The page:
The Surfsonar Project Prevents Underwater Collisions by Using Sonar to Detect Obstacles

The surfsonar is a surfboard that has a sonar module for detecting any hidden obstacles that might be lurking beneath shallow water.

Why the surfsonar was created

Surfing is a fun activity that is enjoyed by millions of people each year around the world. But it does come with a few risks, including the possibility of hitting a sandbar that might be hidden in the shallow tide. To avoid this unfortunate situation and even learn something about waves in general, Aaron Curtis (who goes by foobarbecue) built the surfsonar surfboard, which has a small sonar module that continuously reads the distance between itself and anything directly underneath.

The required components

Curtis had started out by using the Raspberry Pi Pico development board, but after realizing the Python libraries required for the sonar module wouldn't function correctly without significant changes, he switched to the Raspberry Pi Zero W instead. This had the additional side effect of providing the system with WiFi for direct communication with a mobile device. The sonar sensor is the Ping Sonar module from Blue Robotics, and it operates by sending sound waves at 115kHz to a target up to 30m away and with a beam width of 30 degrees. The distances measured by the sensor are displayed on a 2.13 inch e-Paper HAT from Waveshare that also is easily viewable in the bright outdoor sunlight. Finally, power is provided by combining a PiSugar S 1200mAh battery bank with a wireless Qi receiver. This was done to allow the board to charge without needing to be opened and harm its water-repelling surface.

Wiring up the Raspberry Pi Zero W

The wiring for the surfsonar was quite easy to do. After Raspberry Pi OS had been written to an SD card and placed in the Pi Zero W, Curtis soldered a couple of pin headers and slotted the PiSugar S power module on the top. Next, the sonar module was connected to the Pi via an FTDI-to-USB converter, although directly connecting it to the GPIO pins was also an option. Finally, the e-ink display was attached and tested by running a simple Python script.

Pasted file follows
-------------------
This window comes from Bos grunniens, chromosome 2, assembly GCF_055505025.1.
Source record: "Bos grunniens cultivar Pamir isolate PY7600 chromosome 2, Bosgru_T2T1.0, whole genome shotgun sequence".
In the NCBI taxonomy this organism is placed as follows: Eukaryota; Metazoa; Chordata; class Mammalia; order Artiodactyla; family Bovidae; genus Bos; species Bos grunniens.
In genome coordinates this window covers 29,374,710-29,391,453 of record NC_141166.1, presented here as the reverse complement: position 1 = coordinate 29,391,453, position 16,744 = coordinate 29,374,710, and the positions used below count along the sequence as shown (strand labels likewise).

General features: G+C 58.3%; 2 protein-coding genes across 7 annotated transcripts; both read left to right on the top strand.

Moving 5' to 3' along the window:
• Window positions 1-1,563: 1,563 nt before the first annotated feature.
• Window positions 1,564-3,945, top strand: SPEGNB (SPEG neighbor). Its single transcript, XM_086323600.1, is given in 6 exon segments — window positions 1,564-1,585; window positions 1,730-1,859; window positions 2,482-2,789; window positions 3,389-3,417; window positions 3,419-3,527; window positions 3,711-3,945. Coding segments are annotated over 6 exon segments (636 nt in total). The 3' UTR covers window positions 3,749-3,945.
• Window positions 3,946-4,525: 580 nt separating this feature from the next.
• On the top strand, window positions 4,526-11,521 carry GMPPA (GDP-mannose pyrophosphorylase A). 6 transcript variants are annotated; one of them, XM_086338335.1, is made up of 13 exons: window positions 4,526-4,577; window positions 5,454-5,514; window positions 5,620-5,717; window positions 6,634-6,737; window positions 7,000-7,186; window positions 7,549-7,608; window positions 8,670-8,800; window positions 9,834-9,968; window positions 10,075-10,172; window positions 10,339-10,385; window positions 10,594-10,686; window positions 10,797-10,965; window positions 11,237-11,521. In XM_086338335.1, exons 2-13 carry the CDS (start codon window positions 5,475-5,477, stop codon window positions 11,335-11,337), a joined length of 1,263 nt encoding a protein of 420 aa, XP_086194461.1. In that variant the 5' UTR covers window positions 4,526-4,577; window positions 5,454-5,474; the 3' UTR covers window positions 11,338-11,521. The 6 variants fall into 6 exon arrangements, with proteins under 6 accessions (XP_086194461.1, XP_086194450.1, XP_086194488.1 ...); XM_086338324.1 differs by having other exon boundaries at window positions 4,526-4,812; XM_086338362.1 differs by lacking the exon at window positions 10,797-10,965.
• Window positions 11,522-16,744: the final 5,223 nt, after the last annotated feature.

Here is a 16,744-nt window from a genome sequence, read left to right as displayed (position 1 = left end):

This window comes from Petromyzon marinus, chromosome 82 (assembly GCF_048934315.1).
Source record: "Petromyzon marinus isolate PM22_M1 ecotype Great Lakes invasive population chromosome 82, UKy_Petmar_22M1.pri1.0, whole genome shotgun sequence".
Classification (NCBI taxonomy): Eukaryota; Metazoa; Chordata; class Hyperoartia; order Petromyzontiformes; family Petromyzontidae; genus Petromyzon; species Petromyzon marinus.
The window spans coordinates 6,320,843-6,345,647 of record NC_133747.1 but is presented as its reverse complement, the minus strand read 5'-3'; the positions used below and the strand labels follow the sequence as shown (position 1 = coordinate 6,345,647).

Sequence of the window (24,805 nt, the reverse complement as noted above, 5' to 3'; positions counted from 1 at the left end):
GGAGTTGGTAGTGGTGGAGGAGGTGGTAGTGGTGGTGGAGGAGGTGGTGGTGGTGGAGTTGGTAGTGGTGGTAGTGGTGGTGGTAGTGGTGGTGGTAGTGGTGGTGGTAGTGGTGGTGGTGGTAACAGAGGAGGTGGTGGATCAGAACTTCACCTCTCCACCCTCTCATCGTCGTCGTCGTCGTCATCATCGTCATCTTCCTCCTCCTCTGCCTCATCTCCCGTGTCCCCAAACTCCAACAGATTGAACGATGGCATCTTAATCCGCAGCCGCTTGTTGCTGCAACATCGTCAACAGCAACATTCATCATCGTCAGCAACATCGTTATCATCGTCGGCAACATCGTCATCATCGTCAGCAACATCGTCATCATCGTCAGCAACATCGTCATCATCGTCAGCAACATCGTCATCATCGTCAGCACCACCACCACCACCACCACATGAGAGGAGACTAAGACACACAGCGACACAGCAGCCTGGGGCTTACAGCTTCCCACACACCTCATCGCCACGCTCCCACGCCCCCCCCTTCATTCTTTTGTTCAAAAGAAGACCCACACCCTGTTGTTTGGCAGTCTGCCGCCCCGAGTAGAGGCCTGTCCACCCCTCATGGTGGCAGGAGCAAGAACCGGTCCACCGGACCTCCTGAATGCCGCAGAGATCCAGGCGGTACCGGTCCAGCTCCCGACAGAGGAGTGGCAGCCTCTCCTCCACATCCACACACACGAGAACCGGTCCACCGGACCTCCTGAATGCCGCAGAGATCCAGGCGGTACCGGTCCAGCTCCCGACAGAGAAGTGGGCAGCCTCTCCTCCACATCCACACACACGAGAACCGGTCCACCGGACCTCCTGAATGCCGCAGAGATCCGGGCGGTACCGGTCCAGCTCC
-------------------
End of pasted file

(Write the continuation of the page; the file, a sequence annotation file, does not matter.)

How does the code work?

The script begins by importing all of the necessary libraries and initializing the sonar and display modules. From there, it enters into an infinite loop that reads the current distance and profile, creates a new string to store this data, and outputs it to both the display and to a text file for future analysis.

Attaching the device to a surfboard

After placing all of the electronics into a watertight plastic container, Curtis cut two holes into a surfboard. The first holds the case in the correct orientation so its displayed can be easily viewed by the surfer at any given time, and the second is a cylinder that holds the sonar module towards the water. A generous amount of silicone sealant was applied to repel water and prevent any from getting in and ruining the electronics.

Taking it all for a test run

Charging is done by placing a wireless charging transmitter against the receiver coil within the plastic case for around five hours to provide a full battery. The PiSugar switches off the circuitry automatically when the voltage gets below 3v.

According to Curtis, his surfsonar project works quite well in deep water, but as he got closer to the shoreline, the confidence of the sonar readings dropped significantly. In the future, he wishes to add GPS, battery voltage monitoring, and a way to turn off the system externally without introducing potential weaknesses. You can view the code in more detail here on GitHub.

Arduino “having11” Guy
20 year-old IoT and embedded systems enthusiast. Also produce content for and love working on projects and sharing knowledge.
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